by John Galt
March 25, 2015 20:55 ET
As I warned in January, the start of a conflict involving the pro-Iranian Houthis and Arab nations in the region would start within weeks of their movement towards the capitol and as warned, the conflict has now expanded to include the nations of Saudi Arabia and the Gulf Cooperation Council launching attacks in Yemen this afternoon. From Al-Jazeera minutes ago:
Saudi envoy to US says his country has begun airstrikes against Houthi rebels to defend legitimate government of Yemen.
26 Mar 2015 00:37 GMT
Saudi Arabia and a coalition of regional allies have launched a military operation in Yemen against the Houthi rebels, who drove out the US-backed Yemeni president.
Adel al-Jubair said on Wednesday that a coalition consisting of 10 countries, including the Gulf Cooperation Council (GCC), had begun airstrikes at 7pm Eastern time.
“The operation is to defend and support the legitimate government of Yemen and prevent the radical Houthi movement from taking over the country,” Jubair told reporters in Washington.
Separately, a statement issued in Riyadh in the name of Saudi Arabia, Qatar, Kuwait, Bahrain and the United Arab Emirates – the GCC countries without Yemen’s neighbour Oman – said they had been asked for help by President Abd-Rabbu Mansour Hadi’s embattled government.
Al-Jubeir said that for the moment the action was confined to airstrikes on various targets around Yemen, but that other military assets were being mobilised and that the coalition “would do whatever it takes”.
The ambassador said he would not go into detail about the support being provided by Saudi Arabia’s allies, but added “we consulted very closely with many of our allies and in particular with the United States”.
The Saudi ambassador said that the Houthis controlled ballistic and heavy weaponry, and could take control of the country’s air force.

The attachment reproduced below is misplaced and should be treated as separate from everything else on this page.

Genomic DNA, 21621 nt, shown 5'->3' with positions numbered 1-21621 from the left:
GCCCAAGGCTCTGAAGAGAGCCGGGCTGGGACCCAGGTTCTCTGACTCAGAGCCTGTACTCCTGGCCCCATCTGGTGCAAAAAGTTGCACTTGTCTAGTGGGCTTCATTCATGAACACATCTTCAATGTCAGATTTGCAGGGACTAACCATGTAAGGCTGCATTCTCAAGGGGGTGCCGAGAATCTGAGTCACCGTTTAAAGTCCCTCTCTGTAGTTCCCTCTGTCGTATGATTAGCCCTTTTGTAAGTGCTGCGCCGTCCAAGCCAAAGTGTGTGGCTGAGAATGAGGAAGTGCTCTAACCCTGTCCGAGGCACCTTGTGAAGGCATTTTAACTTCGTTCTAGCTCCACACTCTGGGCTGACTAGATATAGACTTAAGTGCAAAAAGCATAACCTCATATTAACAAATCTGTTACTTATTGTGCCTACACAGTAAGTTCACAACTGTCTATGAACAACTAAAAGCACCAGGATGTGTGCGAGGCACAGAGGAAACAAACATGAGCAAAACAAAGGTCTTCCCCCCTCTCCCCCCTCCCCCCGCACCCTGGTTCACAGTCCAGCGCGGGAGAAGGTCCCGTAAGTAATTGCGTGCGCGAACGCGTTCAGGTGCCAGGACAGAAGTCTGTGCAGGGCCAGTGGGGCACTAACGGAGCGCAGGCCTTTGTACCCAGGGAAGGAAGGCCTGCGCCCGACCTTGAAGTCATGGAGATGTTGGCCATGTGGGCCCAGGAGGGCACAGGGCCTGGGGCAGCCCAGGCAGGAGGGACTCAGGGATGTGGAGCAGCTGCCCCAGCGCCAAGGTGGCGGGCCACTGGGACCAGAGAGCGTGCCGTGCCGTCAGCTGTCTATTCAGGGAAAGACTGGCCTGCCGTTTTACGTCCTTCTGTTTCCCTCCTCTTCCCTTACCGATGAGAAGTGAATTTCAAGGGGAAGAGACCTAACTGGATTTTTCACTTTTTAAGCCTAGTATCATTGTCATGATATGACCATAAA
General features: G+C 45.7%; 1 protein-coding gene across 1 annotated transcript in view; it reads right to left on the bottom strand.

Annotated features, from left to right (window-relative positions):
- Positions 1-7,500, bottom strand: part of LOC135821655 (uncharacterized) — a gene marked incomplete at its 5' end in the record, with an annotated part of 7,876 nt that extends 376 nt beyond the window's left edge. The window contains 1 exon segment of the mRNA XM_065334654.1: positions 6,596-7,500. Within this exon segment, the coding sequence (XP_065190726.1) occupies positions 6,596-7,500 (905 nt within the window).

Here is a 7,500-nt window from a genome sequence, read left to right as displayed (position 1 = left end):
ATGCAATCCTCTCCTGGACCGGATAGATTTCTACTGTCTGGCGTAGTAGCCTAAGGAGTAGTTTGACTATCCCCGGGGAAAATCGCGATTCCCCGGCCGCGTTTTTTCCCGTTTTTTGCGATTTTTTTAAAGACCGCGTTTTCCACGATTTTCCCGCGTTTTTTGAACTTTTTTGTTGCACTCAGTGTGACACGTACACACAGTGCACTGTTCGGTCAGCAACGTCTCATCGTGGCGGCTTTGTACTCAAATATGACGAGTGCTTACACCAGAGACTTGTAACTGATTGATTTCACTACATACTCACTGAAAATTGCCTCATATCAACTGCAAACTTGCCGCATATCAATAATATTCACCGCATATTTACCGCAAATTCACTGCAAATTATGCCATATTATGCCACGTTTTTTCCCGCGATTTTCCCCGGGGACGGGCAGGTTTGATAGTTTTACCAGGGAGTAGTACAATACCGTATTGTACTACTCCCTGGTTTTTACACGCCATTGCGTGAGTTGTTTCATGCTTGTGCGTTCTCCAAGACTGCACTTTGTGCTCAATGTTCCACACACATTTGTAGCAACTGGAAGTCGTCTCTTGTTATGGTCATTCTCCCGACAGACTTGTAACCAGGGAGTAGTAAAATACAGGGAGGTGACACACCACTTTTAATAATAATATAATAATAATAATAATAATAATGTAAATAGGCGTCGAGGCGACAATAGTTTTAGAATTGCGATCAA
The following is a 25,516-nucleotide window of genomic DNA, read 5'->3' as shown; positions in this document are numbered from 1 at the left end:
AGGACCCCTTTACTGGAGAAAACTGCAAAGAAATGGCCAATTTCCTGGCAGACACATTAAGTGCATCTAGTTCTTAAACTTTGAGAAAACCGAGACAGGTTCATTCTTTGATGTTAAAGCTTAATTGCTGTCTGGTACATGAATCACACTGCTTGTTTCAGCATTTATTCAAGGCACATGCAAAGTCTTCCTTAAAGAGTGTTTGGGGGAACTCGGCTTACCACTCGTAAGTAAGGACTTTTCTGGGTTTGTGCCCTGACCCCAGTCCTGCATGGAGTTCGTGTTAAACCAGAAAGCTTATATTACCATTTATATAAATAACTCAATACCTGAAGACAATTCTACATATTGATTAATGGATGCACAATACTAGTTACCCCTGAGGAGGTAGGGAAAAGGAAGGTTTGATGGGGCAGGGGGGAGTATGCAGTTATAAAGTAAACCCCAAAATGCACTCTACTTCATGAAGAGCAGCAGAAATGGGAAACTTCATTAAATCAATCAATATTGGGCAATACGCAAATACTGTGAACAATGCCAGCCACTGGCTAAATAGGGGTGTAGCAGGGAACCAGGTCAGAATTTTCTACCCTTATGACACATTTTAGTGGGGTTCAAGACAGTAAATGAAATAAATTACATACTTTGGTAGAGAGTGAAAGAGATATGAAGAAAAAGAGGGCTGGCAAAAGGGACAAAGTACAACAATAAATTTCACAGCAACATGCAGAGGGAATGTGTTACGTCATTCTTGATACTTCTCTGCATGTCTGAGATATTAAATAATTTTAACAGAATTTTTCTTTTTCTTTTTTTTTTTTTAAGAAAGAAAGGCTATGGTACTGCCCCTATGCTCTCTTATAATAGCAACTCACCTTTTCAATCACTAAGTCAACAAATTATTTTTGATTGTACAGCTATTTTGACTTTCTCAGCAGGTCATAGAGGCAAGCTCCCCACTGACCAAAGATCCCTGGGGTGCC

Yemen has been gripped by growing turmoil since Shia Houthi rebels launched a power takeover in the Yemeni capital Sanaa last month.
They have advanced to the southern port city of Aden, where Hadi was based after fleeing from house arrest in Sanaa.
The strife has raised fears Yemen could be torn apart by a proxy war between Shia Iran, accused of backing the rebels – and Sunni-ruled Saudi Arabia, which supports Hadi.
Yemen’s acting foreign minister Riyadh Yaseen warned on Wednesday that the fall of Aden would mean the “start of civil war” as he drummed up Arab military support for Hadi, who was taken to a safe haven “within Aden” as the rebels closed in.
Even though the United States is only providing unspecified support to the operation according to a Reuters report tonight, the Saudi led operation will almost certainly involve the number of United States Marines positioned off the coast of Yemen and other US forces currently stationed in Eastern Africa should they be called upon. Stay tuned for more details as the initial reaction of the markets has been muted at best but WTI crude oil had a nice advance after this information became public late this afternoon. If U.S. forces do participate in ground operations, it will probably look similar to this map that I initially posted in January: